05 April 2010

A New Kind of Judgement Day?

There's a button out there that says Less Judgement, More Tolerance. This is a great slogan when you're encouraging intercultural understanding and things like that. But is there not a place and time for judgement in our fight to safeguard the future for our children?

As I listened to a panel of inspirational vegan speakers the other day, I noticed that they all either spoke directly about or alluded to the notion of not judging others.

They spoke of leading by example, serving as inspiration, not making others defensive — by not judging.

As I sat and listened, I thought to myself, "If we judge people who murder other people, and murdering animals is now directly related to murdering fellow humans through the impacts of global warming and climate disruption, then is it not time to judge those who murder animals for meat?"

(The chemical-intensive agri-business livestock industry causes an inordinate yet unnecessary percentage of anthropogenic greenhouse gas emissions, particularly the very powerful heat forcers, methane and nitrous oxide — not to mention the water wastage, water pollution, land degradation, and world hunger caused by our meat habit.)

I got up the nerve to pose my question aloud, but I think it was considered a bit, hmm, over the top. Most of us still don't really think of other animals as our kin, and most of us still can't conceive of faceless future generations and what we're doing to them (progenycide). Over and above that, most of us don't think in terms of systems, so we view solutions as changes that individuals make, rather than as full system overhauls.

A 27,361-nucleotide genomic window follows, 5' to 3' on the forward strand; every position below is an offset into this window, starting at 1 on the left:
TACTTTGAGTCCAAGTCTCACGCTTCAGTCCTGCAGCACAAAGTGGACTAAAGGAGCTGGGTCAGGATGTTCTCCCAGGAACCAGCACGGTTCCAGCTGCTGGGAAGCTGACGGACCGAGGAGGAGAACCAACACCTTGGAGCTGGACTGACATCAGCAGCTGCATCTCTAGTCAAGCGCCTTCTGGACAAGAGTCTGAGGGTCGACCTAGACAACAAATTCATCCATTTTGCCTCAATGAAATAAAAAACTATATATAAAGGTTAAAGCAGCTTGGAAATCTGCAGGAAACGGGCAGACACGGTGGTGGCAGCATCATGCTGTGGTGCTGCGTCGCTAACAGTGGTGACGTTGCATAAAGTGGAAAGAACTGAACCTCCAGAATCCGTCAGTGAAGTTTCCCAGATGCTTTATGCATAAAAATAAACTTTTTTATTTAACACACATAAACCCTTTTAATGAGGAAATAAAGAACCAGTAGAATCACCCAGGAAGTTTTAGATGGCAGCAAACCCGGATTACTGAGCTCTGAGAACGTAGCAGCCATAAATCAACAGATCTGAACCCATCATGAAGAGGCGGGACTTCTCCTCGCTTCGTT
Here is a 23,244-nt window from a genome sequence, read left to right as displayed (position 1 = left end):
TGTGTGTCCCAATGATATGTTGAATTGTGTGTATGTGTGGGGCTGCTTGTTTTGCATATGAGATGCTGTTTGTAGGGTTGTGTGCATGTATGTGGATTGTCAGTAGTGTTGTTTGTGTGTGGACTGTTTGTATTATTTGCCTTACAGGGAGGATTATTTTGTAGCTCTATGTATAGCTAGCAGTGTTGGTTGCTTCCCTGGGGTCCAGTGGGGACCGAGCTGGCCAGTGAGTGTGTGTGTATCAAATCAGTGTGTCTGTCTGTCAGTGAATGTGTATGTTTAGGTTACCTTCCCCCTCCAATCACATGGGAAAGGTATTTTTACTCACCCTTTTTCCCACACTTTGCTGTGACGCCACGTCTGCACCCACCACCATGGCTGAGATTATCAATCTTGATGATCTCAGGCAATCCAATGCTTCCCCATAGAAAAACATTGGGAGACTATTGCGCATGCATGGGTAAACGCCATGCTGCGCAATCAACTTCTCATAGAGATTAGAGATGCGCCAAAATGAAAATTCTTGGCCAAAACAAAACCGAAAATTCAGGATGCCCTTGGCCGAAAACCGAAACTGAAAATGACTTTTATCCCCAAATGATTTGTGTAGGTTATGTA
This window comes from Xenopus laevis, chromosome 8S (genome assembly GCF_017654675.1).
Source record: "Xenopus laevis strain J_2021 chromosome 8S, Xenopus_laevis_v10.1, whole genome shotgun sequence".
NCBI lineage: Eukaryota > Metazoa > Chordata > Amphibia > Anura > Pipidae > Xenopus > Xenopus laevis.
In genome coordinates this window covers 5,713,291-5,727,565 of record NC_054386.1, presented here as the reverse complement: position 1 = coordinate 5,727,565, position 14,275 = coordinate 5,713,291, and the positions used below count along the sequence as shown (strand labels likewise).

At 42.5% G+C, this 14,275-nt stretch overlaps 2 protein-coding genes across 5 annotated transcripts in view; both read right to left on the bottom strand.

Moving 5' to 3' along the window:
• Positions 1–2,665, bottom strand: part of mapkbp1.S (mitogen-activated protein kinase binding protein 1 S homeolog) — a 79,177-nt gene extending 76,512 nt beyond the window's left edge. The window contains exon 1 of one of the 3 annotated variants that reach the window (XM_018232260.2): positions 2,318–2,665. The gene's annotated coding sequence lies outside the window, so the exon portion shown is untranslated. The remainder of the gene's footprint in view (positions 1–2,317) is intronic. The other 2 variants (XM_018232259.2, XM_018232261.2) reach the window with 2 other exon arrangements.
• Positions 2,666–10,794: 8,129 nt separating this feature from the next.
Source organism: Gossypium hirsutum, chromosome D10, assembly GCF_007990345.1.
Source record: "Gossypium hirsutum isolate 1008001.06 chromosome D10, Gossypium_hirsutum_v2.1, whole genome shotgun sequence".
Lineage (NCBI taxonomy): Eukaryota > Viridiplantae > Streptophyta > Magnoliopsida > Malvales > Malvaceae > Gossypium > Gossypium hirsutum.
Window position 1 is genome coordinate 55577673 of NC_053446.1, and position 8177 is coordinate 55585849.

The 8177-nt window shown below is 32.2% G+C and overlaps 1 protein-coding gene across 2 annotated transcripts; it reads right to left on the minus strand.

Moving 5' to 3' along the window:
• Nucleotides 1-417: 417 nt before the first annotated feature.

So, let's look at it this way. We have (at least here in North America) managed to demonize smoking (if not the smokers themselves), and smoking is no longer allowed in any public buildings in most places. If we can go that far because of the personal health impacts of secondhand smoke, can we not go even further when meat eating is contributing so much to the climate change emergency (40% of human-caused methane emissions, for example), which could see life on this precious planet disappear? A global switch to a vegan diet would buy us some time for implementing all the other solutions that already exist (like renewable energy technologies).

I guess what I'm saying is this: When someone asks, "Why are you a vegetarian?" the response should be "Why aren't you one?"

If you need some inspiration for hanging up your meat habit, becoming a healthy vegetarian or vegan, and being kinder to the planet, the future and the children of all species, check out the resources at BeautifulEarth. org.

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I would appreciate hearing your thoughts or questions on this post or anything else you've read here. What is your take on courage and compassion being an important part of the solution to the climate change emergency?